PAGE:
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Pushing Working Families into Poverty: Assessing the New Haven Plan to Privatize the Public Schools’ Custodial Services

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  • Jeannette Wicks-Lim

Abstract

The City of New Haven is considering outsourcing its public school custodial services to a private firm. Outsourcing would cut the cost of services in half, saving the city $8.1 million, or 19% percent of the deficit. But in this analysis of the impacts of the cuts, Jeannette Wicks-Lim finds that the cost of that savings would be severe: the family of a custodian who continues to work in the New Haven Public Schools under the proposed contract would simply no longer be able to make ends meet. Wicks-Lim shows that under the proposed contract, the average custodian would experience a 54 percent fall in total household income, from $68,000 to $31,000. At this level of household income, most families would be eligible for the subsidized programs such as SNAP (formerly Food Stamps) and HUSKY (Connecticut’s Medicaid program), merely shifting costs from the city to state and federal governments. Even taking on second part-time job would only likely raise this household income to $42,000 —still $8,500 short of the $50,543 a household of three would need to even meet its basic needs. She also demonstrates the degree to which the proposed privatization unfairly places the burden of balancing city budgets on a small population. By privitizing these jobs, the city would effectively force the 186 lower-to-middle-income NHPS custodians and their families to bear the burden for fully 19% of the city’s projected budget deficit. Yet, these families represent less than one-half of one-percent of the 46,000 households in New Haven.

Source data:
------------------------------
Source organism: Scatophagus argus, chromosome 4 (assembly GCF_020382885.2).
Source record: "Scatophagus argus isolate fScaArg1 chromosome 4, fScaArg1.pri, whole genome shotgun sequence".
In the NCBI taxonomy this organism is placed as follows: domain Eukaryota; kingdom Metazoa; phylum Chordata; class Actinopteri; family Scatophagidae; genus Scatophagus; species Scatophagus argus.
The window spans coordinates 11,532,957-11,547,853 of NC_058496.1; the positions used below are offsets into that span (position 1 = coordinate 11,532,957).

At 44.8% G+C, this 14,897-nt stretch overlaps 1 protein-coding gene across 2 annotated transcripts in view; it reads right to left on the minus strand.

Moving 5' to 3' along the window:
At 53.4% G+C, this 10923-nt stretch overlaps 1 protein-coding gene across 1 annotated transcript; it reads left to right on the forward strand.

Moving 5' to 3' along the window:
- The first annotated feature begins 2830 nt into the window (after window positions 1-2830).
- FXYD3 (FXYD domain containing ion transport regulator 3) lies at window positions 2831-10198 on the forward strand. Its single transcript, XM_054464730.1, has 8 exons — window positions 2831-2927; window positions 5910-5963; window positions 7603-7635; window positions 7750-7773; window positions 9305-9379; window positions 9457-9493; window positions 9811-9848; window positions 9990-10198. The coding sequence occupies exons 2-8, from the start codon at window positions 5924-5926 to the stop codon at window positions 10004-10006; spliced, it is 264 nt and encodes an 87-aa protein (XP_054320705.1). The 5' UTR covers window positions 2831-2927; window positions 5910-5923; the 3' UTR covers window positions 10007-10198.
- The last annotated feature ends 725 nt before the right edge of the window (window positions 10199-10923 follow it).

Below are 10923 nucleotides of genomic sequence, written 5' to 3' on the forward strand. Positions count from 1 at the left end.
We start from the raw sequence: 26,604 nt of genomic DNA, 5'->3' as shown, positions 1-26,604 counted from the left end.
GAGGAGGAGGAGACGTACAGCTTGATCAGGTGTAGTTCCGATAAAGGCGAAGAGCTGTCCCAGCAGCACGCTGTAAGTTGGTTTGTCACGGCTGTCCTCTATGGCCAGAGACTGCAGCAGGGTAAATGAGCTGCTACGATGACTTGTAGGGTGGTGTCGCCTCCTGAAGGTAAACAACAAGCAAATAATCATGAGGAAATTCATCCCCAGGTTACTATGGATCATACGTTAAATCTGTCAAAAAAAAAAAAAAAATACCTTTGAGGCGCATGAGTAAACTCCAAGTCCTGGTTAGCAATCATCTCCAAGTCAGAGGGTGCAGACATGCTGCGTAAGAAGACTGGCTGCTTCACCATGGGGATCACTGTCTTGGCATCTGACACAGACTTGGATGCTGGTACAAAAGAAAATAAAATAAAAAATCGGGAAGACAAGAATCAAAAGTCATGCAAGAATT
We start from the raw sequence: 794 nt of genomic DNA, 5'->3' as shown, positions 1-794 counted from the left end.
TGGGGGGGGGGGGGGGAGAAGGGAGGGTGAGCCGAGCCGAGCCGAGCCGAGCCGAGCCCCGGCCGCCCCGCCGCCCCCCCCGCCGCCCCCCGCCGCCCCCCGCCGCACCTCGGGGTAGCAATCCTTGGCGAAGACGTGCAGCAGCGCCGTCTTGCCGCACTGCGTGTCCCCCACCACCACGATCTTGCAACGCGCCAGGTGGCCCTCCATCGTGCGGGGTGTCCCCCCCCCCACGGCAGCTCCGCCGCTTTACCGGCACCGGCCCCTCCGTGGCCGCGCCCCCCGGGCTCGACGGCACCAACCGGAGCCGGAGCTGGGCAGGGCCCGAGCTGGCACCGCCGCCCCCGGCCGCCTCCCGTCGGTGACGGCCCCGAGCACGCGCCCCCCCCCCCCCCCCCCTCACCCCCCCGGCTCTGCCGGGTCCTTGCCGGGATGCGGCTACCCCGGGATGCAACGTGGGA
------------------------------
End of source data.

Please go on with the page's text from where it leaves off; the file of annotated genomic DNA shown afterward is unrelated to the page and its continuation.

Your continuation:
Suggested Citation

  • Jeannette Wicks-Lim, 2011. "Pushing Working Families into Poverty: Assessing the New Haven Plan to Privatize the Public Schools’ Custodial Services," Published Studies peri_newhaven_march2011, Political Economy Research Institute, University of Massachusetts at Amherst.
  • Handle: RePEc:uma:perips:peri_newhaven_march2011
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